Writer Rambling: What do Sunglasses have in common with Faerie?


There is an imaginary world which people have been playing with for centuries, its name is Faerie.  Faerie, by all accounts, is not full of miniature winged creatures.  It is a fluid, alongside world, that people occasionally stumble into.  A terrifying, yet beautiful, place where certain actions we count as trivial become momentous.  Edmund Spenser and Shakespeare wrote about it in the sixteenth century, C. S. Lewis and J. R. R. Tolkien in the twentieth and what each has written is different.  There is no authoritative tale of Faerie.

In my mind, what Faerie is, is not as important as, what it does to us.  I like to think of it as my sunglasses.  Because of a sensitivity to light, I occasionally have to wear sunglasses for days on end and I have noticed something interesting about my particular pair.  They tend to make it look as though there is a thin film of dirt on everything, all the colors are grayish, with one exception.  If the sun is shining on something pink, red or orange, or that warm colored thing itself is glowing, the color is intensified.  Sometimes, I forget that this is happening.  A few weeks ago while sitting around the bonfire with my family I commented an how beautifully red the fire was.  When my family looked confused I realized that my glasses were tricking me again.  My first reaction was disappointment, what I had thought was beautiful was a fake.  But then, my siblings wanted to see the fire through my glasses too, and, while watching their reactions, I realized that even though it was not real, it was still beautiful.  I do not want to only see a muddy world with rich, glowing, warm colors, but I am glad I know what it looks like.  I will never look at a fire quite in the same way again.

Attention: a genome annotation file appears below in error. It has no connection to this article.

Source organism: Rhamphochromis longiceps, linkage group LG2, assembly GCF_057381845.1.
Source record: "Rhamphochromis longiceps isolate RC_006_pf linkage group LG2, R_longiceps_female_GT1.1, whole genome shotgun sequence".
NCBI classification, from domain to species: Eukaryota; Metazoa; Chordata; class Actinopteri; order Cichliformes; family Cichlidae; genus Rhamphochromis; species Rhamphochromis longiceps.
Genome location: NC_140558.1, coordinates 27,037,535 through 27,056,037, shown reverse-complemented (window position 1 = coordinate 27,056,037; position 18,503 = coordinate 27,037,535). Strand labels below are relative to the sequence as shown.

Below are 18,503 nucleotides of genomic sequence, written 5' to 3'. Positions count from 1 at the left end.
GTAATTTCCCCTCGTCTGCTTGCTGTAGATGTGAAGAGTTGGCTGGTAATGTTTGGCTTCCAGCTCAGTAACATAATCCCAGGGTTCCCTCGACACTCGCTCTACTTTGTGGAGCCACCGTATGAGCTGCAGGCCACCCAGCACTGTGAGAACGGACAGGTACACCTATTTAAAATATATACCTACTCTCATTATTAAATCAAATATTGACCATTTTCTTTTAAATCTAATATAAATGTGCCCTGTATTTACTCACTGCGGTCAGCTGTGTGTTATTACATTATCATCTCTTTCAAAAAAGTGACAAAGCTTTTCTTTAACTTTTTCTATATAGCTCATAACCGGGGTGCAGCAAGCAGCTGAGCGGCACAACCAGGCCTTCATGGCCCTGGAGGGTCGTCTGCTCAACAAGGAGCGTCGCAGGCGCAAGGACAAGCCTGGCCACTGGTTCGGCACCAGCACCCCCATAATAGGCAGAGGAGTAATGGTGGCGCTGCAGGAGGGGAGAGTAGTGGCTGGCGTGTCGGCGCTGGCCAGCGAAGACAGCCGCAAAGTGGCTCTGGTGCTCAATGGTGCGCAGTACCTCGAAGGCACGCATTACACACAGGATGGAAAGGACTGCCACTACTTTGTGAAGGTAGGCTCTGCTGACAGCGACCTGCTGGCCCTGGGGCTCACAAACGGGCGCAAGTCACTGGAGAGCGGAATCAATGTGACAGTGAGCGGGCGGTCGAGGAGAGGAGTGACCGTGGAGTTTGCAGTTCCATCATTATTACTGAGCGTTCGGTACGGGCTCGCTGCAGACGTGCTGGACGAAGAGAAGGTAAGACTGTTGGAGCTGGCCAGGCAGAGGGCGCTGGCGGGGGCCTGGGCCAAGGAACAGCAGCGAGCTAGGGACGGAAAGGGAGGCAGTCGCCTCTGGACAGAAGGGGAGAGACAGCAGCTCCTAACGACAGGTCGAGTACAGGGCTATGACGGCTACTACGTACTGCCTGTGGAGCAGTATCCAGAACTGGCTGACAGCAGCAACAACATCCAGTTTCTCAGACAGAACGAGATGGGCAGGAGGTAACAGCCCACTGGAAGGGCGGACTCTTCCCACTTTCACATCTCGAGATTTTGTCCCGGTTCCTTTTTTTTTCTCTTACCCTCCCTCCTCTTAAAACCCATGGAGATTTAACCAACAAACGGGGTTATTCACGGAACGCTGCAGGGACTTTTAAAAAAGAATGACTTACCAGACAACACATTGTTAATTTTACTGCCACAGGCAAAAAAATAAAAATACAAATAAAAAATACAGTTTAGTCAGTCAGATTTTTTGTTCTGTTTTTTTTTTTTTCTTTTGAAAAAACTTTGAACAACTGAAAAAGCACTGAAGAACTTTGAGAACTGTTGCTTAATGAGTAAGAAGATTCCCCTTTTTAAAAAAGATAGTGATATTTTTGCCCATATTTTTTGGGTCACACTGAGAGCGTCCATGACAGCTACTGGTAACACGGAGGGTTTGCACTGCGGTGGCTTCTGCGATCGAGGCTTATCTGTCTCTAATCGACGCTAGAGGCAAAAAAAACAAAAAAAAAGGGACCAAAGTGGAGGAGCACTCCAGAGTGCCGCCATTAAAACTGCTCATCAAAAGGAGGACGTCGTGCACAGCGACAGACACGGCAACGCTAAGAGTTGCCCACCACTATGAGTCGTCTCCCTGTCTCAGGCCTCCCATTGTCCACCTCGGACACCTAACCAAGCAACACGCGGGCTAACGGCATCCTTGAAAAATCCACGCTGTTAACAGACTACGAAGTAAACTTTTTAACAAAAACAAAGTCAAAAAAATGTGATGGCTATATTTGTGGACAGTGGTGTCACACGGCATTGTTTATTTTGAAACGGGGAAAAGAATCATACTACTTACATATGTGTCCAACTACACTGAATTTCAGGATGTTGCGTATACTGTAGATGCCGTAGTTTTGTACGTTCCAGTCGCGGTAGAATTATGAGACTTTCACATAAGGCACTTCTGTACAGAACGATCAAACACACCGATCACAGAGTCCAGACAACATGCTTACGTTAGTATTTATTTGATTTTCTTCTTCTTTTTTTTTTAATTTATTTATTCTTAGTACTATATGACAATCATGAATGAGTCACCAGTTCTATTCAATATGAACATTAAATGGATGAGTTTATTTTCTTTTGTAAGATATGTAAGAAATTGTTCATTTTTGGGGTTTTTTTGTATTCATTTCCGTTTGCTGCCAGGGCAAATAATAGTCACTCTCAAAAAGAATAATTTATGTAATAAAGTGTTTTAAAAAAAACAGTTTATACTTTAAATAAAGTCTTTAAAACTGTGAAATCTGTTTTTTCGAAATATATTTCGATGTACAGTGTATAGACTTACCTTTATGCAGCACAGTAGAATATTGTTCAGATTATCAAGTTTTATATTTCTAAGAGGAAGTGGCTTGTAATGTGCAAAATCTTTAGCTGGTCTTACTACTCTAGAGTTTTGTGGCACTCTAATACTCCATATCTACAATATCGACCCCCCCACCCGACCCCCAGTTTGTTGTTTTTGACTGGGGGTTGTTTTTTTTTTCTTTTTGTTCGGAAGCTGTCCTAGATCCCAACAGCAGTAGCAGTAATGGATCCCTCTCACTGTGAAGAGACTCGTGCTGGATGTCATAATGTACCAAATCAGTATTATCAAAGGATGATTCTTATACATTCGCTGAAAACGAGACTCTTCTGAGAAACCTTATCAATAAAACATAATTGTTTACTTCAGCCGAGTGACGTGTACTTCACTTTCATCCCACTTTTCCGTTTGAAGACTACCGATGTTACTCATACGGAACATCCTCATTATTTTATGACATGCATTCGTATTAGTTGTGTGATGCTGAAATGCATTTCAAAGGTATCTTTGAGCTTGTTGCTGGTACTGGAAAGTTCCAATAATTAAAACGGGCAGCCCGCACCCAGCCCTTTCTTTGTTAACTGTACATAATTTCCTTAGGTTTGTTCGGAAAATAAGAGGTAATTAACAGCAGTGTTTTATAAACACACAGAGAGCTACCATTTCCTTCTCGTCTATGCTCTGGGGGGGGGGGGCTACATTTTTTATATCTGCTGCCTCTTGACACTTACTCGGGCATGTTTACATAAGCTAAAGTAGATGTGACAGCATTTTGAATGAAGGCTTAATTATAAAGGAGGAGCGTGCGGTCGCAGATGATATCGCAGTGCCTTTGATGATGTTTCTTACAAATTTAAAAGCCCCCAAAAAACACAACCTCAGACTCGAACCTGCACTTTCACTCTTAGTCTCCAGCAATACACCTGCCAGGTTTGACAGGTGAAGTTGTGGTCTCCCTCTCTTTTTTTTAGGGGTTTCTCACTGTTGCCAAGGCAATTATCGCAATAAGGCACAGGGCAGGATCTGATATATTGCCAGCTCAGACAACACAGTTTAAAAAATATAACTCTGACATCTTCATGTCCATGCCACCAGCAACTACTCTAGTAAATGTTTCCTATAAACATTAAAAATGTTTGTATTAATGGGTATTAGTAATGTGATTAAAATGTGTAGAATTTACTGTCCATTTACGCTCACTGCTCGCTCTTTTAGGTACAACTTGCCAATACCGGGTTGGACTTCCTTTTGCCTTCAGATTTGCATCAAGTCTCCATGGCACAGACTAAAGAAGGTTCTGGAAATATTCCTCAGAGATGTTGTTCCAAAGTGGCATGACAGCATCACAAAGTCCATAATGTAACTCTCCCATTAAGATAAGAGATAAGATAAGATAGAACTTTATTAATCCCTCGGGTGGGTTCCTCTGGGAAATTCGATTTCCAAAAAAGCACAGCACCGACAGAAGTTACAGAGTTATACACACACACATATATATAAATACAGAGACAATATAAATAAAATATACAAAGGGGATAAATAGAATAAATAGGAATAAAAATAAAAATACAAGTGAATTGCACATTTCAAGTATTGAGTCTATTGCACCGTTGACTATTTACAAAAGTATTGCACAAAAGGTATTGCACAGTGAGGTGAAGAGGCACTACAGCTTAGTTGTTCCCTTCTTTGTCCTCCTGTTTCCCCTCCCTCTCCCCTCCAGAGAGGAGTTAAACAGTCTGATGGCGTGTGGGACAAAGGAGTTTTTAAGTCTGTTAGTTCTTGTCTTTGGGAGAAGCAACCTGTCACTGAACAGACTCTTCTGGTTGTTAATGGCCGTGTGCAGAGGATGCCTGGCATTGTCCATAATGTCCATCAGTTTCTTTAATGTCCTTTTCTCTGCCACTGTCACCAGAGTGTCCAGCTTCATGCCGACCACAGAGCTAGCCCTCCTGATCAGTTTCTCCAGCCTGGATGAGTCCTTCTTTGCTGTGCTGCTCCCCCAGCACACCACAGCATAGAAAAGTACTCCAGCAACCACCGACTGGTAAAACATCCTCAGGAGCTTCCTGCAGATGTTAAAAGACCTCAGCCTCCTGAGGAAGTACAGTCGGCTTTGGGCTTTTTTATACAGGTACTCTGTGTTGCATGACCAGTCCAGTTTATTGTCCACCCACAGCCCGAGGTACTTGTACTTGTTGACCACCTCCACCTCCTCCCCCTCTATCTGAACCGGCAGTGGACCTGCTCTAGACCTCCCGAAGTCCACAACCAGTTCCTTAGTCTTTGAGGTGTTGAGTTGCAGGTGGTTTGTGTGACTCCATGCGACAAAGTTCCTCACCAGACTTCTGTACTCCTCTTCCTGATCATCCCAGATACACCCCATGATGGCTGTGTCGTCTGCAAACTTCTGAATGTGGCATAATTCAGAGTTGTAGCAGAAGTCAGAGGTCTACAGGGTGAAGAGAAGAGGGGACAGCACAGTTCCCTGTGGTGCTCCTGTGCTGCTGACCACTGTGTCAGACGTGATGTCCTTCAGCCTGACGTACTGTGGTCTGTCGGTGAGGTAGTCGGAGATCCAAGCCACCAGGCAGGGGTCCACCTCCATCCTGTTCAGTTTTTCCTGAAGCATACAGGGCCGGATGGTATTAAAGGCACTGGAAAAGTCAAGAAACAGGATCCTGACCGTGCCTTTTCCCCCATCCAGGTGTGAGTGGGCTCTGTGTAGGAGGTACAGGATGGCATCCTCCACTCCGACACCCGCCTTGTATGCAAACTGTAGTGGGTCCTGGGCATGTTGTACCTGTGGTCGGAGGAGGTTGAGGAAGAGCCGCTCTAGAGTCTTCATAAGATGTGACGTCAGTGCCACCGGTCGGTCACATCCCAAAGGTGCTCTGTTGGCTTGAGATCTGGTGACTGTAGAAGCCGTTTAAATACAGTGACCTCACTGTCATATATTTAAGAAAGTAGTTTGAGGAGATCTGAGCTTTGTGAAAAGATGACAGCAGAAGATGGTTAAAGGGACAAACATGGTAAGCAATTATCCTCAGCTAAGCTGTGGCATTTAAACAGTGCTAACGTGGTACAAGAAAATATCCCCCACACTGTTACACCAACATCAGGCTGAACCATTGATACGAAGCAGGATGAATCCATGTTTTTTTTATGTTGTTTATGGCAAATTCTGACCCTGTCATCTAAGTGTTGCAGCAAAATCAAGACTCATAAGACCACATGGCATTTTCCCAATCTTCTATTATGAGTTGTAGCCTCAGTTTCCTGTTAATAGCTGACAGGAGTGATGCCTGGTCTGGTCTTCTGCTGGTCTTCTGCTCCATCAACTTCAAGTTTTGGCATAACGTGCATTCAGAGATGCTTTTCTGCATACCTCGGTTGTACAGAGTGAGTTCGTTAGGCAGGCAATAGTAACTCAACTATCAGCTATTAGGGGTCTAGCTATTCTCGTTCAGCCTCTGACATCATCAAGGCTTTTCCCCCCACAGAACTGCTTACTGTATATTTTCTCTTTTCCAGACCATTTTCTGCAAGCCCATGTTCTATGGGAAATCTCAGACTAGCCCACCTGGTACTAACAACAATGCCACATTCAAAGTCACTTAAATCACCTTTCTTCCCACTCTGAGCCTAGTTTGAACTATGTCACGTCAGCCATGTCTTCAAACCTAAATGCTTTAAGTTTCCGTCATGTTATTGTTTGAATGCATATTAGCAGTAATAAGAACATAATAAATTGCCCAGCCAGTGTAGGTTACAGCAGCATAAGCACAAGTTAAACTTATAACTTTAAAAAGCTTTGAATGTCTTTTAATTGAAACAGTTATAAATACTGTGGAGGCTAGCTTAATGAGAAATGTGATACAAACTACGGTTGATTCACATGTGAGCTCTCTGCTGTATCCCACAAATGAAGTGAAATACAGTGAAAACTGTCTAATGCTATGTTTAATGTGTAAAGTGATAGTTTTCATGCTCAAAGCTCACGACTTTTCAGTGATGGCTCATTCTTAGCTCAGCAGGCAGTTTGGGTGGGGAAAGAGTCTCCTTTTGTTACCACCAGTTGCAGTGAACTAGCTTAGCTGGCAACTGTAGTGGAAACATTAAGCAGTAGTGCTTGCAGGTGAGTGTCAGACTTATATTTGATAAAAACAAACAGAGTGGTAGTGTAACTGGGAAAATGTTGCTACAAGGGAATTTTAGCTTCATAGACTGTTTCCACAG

Similarly, tales about Faerie often distort the world.  Normally, there is no reason why Anodos should sing to his beloved instead of embracing her, but in Faerie to embrace her is not simply a mistake, but a fatal sin which ends up destroying his life.  That sounds rather odd and unrealistic, does it not?  It is a tale crafted to distort reality, so that certain aspects of the world can glow with a greater intensity.

Realism is often stressed in writing.  You cannot make such and such a character do a certain thing, because it would be unrealistic.  But sometimes an unrealistic view of the world can be a good thing.  It can allow us to see the real world in a new way.

~Jane Blake